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Vancouver Hockey Concussion Lawyer

If you’ve ever sustained a concussion or head injury, you know how dangerous and debilitating they can be. Even if you haven’t, it’s likely you’ve heard about the symptoms that can accompany even the mildest concussion, including headaches, memory loss, concentration difficulties, and balance problems. While sustaining even one concussion can be serious, the implications of sustaining multiple head injuries can be catastrophic.

There are dangers associated with every sport; however, hockey players are among those who are at risk for sustaining head trauma repeatedly over the course of a season. Our Vancouver hockey concussion lawyers are currently representing individuals who are looking to file a lawsuit for injuries they’ve sustained. We recognize the consequences of head injuries, and our personal injury lawyers are here to ensure victims receive the compensation they need to live the highest quality life possible.

Going up Against WHL, CHL, and Hockey Canada

Wishart Brain & Spine Law is representing a former Western Hockey League (WHL) player, James Johnathon McEwan, who has filed a proposed class-action lawsuit against the WHL, Canadian Hockey League (CHL), and Hockey Canada.

McEwan played for four seasons with the WHL from 2004 to 2008. After his junior career, he played parts of five seasons with the ECHL. His final season was 2014 to 2015.  He was rarely given medical attention after his 72 fights. As a result, he is currently showing symptoms of chronic traumatic encephalopathy (CTE), a brain-withering disease.

According to McEwan, fights often led to temporary confusion, black eyes, swelling, and loss of consciousness. Fights were often encouraged and rewarded by coaches, and medical attention was not provided. The side effects of continuous head trauma include severe anxiety, mood swings, angry outbursts, and personality changes. He also experienced severe depression and suicidal thoughts.

The claim stresses the WHL, CHL, and Hockey Canada should have known that multiple instances of untreated head trauma would lead to long-term injuries. It is being filed on behalf of any and all former CHL players who didn’t advance to the National Hockey League (NHL) and suffered an injury as a result of severe head trauma – including concussive and subconcussive impacts. Compensation is being sought for personal and physical injury, psychological injuries, out-of-pocket medical expenses, and loss of past and future income.

The Consequences of Repetitive Hockey Concussions

For decades, scientific evidence has linked brain trauma to long-term neurological problems. It’s also known that a CHL player is likely to sustain more than 1,000 hits to the head in a single season. Often times, there are no documented concussions.

There are a number of long-term consequences associated with repetitive head impacts and multiple concussions. The most common include:

  • Chronic Traumatic Encephalopathy. CTE, which McEwan has showed signs of, is a degenerative brain disease found in athletes. Military veterans and others with a history of repetitive brain trauma are also at risk. In CTE, a protein forms clumps that slowly spread through the brain and kill brain cells. Symptoms include progressive memory and cognition decline, depression, suicidal behavior, poor impulse control, and dementia.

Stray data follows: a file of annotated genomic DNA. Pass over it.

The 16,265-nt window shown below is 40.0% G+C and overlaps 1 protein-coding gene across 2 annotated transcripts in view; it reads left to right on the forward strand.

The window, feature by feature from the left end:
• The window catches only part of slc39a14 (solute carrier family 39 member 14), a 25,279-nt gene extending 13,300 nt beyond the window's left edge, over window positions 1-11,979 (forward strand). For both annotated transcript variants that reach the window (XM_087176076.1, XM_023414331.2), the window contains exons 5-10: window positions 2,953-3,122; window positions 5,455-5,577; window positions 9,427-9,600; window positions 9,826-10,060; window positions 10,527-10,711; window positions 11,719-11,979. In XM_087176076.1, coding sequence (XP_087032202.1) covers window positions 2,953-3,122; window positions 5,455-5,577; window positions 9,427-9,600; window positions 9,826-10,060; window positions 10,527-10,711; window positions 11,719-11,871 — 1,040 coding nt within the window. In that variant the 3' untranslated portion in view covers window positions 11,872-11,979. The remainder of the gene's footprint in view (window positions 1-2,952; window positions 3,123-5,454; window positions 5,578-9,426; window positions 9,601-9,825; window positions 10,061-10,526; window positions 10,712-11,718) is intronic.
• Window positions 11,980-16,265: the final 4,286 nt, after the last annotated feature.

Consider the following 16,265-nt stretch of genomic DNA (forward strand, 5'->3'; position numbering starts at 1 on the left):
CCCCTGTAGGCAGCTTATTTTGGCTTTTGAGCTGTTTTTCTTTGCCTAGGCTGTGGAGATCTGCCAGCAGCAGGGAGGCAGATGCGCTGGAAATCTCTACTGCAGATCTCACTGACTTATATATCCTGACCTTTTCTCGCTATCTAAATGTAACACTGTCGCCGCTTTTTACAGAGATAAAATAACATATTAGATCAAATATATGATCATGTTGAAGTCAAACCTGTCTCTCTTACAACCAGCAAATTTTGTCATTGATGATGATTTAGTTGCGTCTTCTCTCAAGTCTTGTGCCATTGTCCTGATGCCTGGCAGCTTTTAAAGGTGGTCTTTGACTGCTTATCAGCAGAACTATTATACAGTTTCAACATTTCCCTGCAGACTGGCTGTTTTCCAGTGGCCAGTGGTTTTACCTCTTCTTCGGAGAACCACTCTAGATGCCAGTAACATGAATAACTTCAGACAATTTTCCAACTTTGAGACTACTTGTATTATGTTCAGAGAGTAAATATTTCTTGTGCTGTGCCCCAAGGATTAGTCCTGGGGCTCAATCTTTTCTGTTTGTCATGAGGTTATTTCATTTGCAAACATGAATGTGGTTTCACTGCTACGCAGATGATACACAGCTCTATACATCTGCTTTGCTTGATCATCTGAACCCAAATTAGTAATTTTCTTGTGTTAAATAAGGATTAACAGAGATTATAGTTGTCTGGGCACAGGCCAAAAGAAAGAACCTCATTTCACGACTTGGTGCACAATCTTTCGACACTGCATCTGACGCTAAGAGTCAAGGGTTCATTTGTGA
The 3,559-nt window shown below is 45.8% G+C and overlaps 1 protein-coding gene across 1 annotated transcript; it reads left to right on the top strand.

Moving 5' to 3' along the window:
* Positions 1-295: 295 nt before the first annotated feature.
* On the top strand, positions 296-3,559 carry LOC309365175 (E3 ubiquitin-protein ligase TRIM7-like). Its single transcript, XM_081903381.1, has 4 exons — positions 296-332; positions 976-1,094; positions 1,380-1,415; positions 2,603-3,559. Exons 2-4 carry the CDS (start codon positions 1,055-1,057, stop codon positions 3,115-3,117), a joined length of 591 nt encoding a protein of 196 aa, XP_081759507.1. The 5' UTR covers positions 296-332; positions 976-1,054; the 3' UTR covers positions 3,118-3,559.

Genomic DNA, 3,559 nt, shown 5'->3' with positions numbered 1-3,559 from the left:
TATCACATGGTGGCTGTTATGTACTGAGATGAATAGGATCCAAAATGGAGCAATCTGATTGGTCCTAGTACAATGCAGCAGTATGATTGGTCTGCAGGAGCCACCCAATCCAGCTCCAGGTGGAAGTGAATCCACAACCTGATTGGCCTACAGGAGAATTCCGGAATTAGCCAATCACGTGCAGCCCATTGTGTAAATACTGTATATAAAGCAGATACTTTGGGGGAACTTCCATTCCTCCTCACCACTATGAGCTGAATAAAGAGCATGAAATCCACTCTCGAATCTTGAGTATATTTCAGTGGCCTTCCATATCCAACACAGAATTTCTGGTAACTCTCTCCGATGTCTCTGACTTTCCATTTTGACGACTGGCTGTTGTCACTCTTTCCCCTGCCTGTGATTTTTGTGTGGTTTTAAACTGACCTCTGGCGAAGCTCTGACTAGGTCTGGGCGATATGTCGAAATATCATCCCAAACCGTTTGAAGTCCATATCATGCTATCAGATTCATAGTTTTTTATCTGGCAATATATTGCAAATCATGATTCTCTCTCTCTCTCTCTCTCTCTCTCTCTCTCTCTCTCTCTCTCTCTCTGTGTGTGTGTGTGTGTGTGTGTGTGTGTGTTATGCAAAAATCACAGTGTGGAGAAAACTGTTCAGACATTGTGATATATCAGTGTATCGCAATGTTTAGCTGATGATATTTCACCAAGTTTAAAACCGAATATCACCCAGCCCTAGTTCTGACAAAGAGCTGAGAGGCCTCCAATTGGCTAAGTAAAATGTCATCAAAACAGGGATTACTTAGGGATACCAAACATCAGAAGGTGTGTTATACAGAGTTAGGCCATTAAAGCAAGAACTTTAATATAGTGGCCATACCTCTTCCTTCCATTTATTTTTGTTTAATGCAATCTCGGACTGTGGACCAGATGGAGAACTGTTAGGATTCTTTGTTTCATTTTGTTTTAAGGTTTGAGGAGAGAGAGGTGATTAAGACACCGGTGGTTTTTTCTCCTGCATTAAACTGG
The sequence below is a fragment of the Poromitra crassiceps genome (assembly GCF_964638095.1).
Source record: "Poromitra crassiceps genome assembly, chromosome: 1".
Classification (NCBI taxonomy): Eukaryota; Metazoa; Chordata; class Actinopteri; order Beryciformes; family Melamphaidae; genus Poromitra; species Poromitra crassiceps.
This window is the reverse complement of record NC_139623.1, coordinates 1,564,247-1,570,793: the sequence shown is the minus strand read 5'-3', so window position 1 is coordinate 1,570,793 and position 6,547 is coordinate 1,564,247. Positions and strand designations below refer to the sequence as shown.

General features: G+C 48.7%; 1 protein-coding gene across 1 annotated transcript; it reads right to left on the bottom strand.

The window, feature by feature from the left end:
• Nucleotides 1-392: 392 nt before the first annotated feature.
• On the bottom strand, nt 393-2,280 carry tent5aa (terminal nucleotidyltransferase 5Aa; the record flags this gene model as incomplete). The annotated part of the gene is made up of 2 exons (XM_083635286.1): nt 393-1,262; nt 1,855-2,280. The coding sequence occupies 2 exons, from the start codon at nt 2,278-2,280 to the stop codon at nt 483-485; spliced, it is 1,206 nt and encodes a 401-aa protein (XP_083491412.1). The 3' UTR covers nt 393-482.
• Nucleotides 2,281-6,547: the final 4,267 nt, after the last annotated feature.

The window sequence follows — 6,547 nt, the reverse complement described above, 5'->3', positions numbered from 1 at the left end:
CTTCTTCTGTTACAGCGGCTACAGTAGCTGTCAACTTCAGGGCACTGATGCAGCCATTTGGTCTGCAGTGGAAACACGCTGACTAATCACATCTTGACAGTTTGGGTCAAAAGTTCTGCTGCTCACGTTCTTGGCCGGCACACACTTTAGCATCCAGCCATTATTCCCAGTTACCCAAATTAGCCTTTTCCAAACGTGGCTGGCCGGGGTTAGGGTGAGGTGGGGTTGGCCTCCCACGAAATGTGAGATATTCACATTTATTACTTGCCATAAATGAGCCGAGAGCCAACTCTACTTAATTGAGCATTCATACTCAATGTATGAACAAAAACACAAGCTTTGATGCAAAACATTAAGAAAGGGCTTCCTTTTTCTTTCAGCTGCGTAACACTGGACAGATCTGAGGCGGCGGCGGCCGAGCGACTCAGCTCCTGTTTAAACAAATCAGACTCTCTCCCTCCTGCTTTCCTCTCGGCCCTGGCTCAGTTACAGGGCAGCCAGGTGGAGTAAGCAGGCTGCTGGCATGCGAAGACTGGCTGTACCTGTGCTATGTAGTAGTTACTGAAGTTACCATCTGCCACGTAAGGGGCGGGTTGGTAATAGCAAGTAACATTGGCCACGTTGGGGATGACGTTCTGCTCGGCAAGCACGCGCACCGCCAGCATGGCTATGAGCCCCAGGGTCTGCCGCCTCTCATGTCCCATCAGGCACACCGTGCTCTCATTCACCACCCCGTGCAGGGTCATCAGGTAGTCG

• Dementia Pugilistica. This is a neurodegenerative disease, also known as punch-drunk Sufferers experience tremors, slowed movement, confusion, lack of coordination, and memory and speech problems.
  • Slower Neurological Recovery. Multiple concussions may be associated with slower recovery of neurological function. This means that the more head trauma someone sustains, the longer it will take for them to return to their normal level of functioning. As time goes one, the damage may become permanent.
  • Depression. There is a relationship between concussion history and diagnosis of lifetime depression. Athletes with three or more concussions are more likely to be diagnosed with depression. This mental disorder affects how a person feels, thinks, and acts. A variety of emotional and physical problems can decrease a person’s ability to function. Common symptoms include changes in appetite, sleeping issues, and thoughts of suicide.
  • Neurocognitive Impairments. It’s likely that hockey players experience changes in cognitive function after repetitive head impacts. Symptoms like the inability to concentrate, confusion, irritability, and loss of balance may become permanent if multiple concussions are sustained. Individuals are at risk for developing lasting and progressive impairments that significantly limit function and quality of life.

Seeking Justice for Head Injury Victims

In addition to this claim, the CHL is facing class-action lawsuits in Alberta, Ontario, and Quebec. Those claims are related to working conditions for players. At Wishart Brain & Spine Law, our lawyers are dedicated to helping victims all over British Columbia. We have represented hundreds of former players seeking concussion-related compensation and are prepared to take on your case next.

If you’ve suffered from head trauma under circumstances similar to the ones discussed above, our Vancouver hockey concussion lawyers can help you file a claim. We’ll fight on your behalf and seek the compensation you need to cover the expenses and losses related to your injury. Contact us to start your legal journey today.

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